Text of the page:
Two rare funerary gift mirrors have been discovered in a tomb in the ancient settlement of Çatalhöyük in the Central Anatolian province of Konya, where a new “georadar” technique is being used.

The settlement, which has been undergoing excavations for 50 years, is considered the first city established in the Near East. The assistant director of the Çatalhöyük excavations, Serap Özdöl of Aegean University, said that when many societies in the world had not adopted settled life, 8,000 people in Çatalhöyük had established themselves in “urban life.”

Özdöl said the very rare funerary gift mirrors, made of obsidian, a volcanic rock, were the most important artifacts unearthed this year.

Georadar results

Another significant development, she added, was a special technique called “georadar,” which the excavation team used to take a rough x-ray of ruins up to four meters beneath the surface.

“The results of the georadar revealed that the architecture in the areas that have not yet been excavated does not differ greatly from the structures we have already excavated.”

The egalitarian social structure of the ancient settlement is very interesting for the hundreds of scientists working in the area.“ This is the most exciting and mysterious aspect of the settlement for us.”

She said that in Çatalhöyük, artifacts suggesting hierarchical order or a governing class, typical features of ancient cities, had not been found. “The most persistent question about Çatalhöyük is how the people managed to live in peace and equality for 1,400 years.”

She said the georadar results supported this premise. “Even though there are some small differences in wall shape and motifs, all the houses are almost the same. We have not seen a structure owned by a governor or a privileged group of people. We have also not seen any traces of a special field where people held ceremonies or of brutal mass killings. The findings so far show us that the people here lived in peace and harmony. Now the most important thing that we are curious about is how they managed it.”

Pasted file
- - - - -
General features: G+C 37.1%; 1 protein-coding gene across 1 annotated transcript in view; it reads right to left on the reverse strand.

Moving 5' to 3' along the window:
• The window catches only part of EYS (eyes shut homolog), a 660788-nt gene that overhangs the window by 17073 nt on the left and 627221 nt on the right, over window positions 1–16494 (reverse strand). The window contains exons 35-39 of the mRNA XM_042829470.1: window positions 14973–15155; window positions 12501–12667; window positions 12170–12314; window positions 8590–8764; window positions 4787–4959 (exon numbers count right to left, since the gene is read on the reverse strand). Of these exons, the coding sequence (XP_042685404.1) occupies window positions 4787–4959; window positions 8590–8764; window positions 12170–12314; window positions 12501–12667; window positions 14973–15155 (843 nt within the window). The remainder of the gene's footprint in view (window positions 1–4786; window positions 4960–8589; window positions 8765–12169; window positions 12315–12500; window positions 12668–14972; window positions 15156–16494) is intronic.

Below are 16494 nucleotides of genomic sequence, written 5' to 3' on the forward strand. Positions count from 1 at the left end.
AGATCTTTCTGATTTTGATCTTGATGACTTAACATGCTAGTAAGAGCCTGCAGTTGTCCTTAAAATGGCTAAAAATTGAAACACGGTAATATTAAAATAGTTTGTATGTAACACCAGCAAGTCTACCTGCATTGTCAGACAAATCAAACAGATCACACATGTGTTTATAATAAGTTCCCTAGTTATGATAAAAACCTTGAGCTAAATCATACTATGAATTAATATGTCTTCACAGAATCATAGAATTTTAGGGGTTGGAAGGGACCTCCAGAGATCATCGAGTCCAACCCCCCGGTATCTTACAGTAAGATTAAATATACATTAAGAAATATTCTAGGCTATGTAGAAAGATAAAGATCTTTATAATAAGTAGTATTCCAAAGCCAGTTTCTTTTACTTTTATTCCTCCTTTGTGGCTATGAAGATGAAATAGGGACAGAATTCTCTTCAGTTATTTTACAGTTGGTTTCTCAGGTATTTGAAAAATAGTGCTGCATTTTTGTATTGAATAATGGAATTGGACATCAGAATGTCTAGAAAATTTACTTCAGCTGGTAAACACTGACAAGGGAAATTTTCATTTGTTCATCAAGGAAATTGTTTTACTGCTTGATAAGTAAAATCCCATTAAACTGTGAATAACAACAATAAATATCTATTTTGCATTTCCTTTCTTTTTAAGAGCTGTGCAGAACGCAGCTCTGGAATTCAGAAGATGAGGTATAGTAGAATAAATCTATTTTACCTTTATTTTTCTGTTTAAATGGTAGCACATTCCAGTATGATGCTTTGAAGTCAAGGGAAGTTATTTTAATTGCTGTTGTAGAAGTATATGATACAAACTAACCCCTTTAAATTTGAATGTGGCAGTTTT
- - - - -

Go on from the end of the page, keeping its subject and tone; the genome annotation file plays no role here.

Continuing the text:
“Every year 15,000 to 16,000 people visit Çatalhöyük. This year, now that it has been included on UNESCO’s list of World Cultural Heritage, we expect the number of visitors will increase fourfold or fivefold.” She said the listing would attract a specific type of visitor that tours World Cultural Heritage sites.

Özdül said excavation work had been carried out under an archaeology professor from Stanford University, Ian Hodder, for 20 years and would continue for more five years. The team had focused more on preparing publications about the settlement than actual excavations for two years, she said.

Özdöl said artifacts unearthed at Çatalhöyük were always sent to labs abroad for detailed analysis, adding that they had signed an agreement with Middle East Technical University for restoration and conservation.